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HOLLINS v. YELLOW FREIGHT SYSTEM

July 27, 1984

MARSHA HOLLINS, ET AL., PLAINTIFFS,
v.
YELLOW FREIGHT SYSTEM, INC., DEFENDANT.



The opinion of the court was delivered by: Grady, District Judge.

MEMORANDUM OPINION

This is a personal injury action. Defendant Yellow Freight System, Inc.*fn1 has moved for judgment on the pleadings pursuant to Fed.R.Civ.P. 12(c), on the ground that plaintiffs' action is time-barred. Because the parties have attached to their pleadings affidavits, and because we have considered these affidavits, we construe defendant's motion as one for summary judgment. See Fed.R.Civ.P. 12(c).

BACKGROUND

On March 10, 1981, plaintiffs Marsha and Frank Hollins were allegedly injured when a car they were riding in collided with a truck operated by defendant's agent in Hammond, Indiana. On May 28, 1982, 14 1/2 months after the collision, plaintiffs filed suit in the Circuit Court of Cook County. On January 11, 1983, the Hollins' lawsuit was dismissed voluntarily. On January 10, 1984, within one year of the voluntary dismissal but nearly three years after the accident, plaintiffs refiled the complaint in the Circuit Court of Cook County. Defendant removed the action to this court under 28 U.S.C. § 1441 and 1446.

Defendant now contends that pursuant to the Illinois "borrowing act," Ill.Rev.Stat. ch. 110, ¶ 13-210 ("§ 13-210"), we should apply Indiana's personal injury statute of limitations to determine whether plaintiffs' action was timely filed. Defendant concludes that the action was not timely filed under Indiana law and urges that we dismiss the lawsuit.

Plaintiffs argue in response that the Illinois borrowing act is inapplicable because defendant is an Illinois resident. According to plaintiffs, the Illinois rather than the Indiana statute of limitations therefore controls, and the action was timely filed under the Illinois limitations provisions. In the alternative, plaintiffs argue that even if the Indiana statute controls and bars this action, defendant is estopped from relying on the limitations defense.

Thus, we must determine (1) which state's limitations provisions control this case; (2) whether the action was timely filed under the relevant provisions; and (3) whether in any event the defendant is equitably estopped from asserting the statute of limitations.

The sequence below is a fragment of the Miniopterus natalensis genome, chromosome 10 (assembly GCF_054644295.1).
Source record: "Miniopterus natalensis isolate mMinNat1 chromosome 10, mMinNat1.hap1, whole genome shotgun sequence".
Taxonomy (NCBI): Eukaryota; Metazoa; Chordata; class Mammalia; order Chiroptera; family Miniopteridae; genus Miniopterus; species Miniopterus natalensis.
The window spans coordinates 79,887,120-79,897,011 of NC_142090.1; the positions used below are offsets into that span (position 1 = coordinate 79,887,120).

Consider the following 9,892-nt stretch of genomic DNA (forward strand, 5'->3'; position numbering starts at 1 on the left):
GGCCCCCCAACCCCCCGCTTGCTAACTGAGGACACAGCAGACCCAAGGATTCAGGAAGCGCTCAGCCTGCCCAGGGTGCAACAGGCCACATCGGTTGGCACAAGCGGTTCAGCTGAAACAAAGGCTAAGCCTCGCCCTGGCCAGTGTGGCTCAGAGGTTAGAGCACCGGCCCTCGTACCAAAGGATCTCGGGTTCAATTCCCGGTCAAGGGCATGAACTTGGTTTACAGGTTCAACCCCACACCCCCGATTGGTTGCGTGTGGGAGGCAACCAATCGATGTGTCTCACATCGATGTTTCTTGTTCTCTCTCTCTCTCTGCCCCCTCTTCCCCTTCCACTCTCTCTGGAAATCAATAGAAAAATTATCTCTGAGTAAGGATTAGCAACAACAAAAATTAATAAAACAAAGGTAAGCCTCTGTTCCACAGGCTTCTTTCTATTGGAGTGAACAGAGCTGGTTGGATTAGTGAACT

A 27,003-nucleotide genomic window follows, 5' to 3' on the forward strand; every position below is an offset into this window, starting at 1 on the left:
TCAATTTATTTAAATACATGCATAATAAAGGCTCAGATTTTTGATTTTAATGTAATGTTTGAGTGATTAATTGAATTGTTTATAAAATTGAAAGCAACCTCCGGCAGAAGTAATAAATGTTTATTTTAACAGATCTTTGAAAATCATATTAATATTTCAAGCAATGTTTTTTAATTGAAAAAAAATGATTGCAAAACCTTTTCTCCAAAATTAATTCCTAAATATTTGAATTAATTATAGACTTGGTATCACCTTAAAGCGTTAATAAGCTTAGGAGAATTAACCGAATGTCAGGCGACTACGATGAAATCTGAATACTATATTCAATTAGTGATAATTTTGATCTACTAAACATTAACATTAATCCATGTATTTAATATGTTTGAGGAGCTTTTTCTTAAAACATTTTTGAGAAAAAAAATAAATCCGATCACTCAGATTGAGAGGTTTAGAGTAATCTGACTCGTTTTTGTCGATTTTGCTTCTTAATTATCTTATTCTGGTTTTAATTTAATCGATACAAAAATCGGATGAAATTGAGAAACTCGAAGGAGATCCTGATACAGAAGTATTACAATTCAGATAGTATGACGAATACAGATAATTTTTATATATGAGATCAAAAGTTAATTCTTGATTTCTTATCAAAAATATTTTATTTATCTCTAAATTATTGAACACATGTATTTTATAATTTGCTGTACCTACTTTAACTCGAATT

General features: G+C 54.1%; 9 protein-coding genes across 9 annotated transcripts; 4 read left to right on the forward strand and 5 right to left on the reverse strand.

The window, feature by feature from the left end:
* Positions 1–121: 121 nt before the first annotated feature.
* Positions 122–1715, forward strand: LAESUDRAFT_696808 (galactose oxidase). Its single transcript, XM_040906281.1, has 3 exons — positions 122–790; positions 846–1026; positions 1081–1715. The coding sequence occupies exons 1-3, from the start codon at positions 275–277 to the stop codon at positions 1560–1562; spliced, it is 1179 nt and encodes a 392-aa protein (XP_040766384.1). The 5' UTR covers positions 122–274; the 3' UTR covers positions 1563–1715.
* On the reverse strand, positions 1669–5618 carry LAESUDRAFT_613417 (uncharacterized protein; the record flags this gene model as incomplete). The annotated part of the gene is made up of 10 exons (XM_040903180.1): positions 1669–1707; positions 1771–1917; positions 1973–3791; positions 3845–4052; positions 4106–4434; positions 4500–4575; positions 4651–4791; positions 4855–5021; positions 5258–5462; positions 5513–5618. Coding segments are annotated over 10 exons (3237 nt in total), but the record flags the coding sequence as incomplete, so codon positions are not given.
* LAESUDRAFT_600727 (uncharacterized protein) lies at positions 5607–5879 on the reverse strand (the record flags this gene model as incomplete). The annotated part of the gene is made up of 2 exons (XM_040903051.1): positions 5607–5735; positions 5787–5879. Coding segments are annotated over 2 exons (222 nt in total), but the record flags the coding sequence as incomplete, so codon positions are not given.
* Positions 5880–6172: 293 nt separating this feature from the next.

I. WHICH STATE'S STATUTE OF LIMITATIONS GOVERNS?

Since our jurisdiction in this case rests on diversity of citizenship, we must decide the issues presented as though we were an Illinois state court. Klaxon Co. v. Stentor Electric Manufacturing Co., 313 U.S. 487, 496, 61 S.Ct. 1020, 1021, 85 L.Ed. 1477 (1941).

The Illinois borrowing act provides:

    § 13-210. Foreign limitation. When a cause of
  action has arisen in a state or territory out of
  this State, or in a foreign country, and, by the
  laws thereof, an action thereon cannot be
  maintained by reason of the lapse of time, an
  action thereon shall not be maintained in this
  State.

Illinois courts apply § 13-210 and borrow another state's statute of limitations only where: (a) none of the parties are Illinois residents, see Miller v. Lockett, 98 Ill.2d 478, 75 Ill.Dec. 224, 457 N.E.2d 14 (1983); Coan v. Cessna Aircraft, 53 Ill.2d 526, 293 N.E.2d 588 (1973); Panchinsin v. Enterprise Companies, 117 Ill. App.3d 441, 72 Ill.Dec. 922, 453 N.E.2d 797 (1st Dist. 1983);*fn2 and (b) the foreign statute of limitations is shorter than that of Illinois, see Williams v. Fulton County Jail, 575 F. Supp. 306, 308 n. 3 (N.D.Ill. 1983); Norman v. Kal, 550 F. Supp. 736, 738 (N.D.Ill. 1982); Comment, Foreign Statute Of Limitations: Borrowed Only To Shorten The Period Of Limitations Of The Forum, 1962 U.Ill.L.F. 452. Thus, if either party to this lawsuit is an Illinois resident, or if the Indiana statute of limitations is not shorter than the parallel Illinois provision, we may not borrow Indiana's statute and we will apply that of Illinois.

A. Is Either Party A Resident of Illinois?

Plaintiffs, who are not residents of Illinois, argue that defendant is a "resident" as that term is used in interpreting and applying the borrowing act. Plaintiffs' argument is premised on the facts that defendant, a foreign corporation, is licensed to do business in ...


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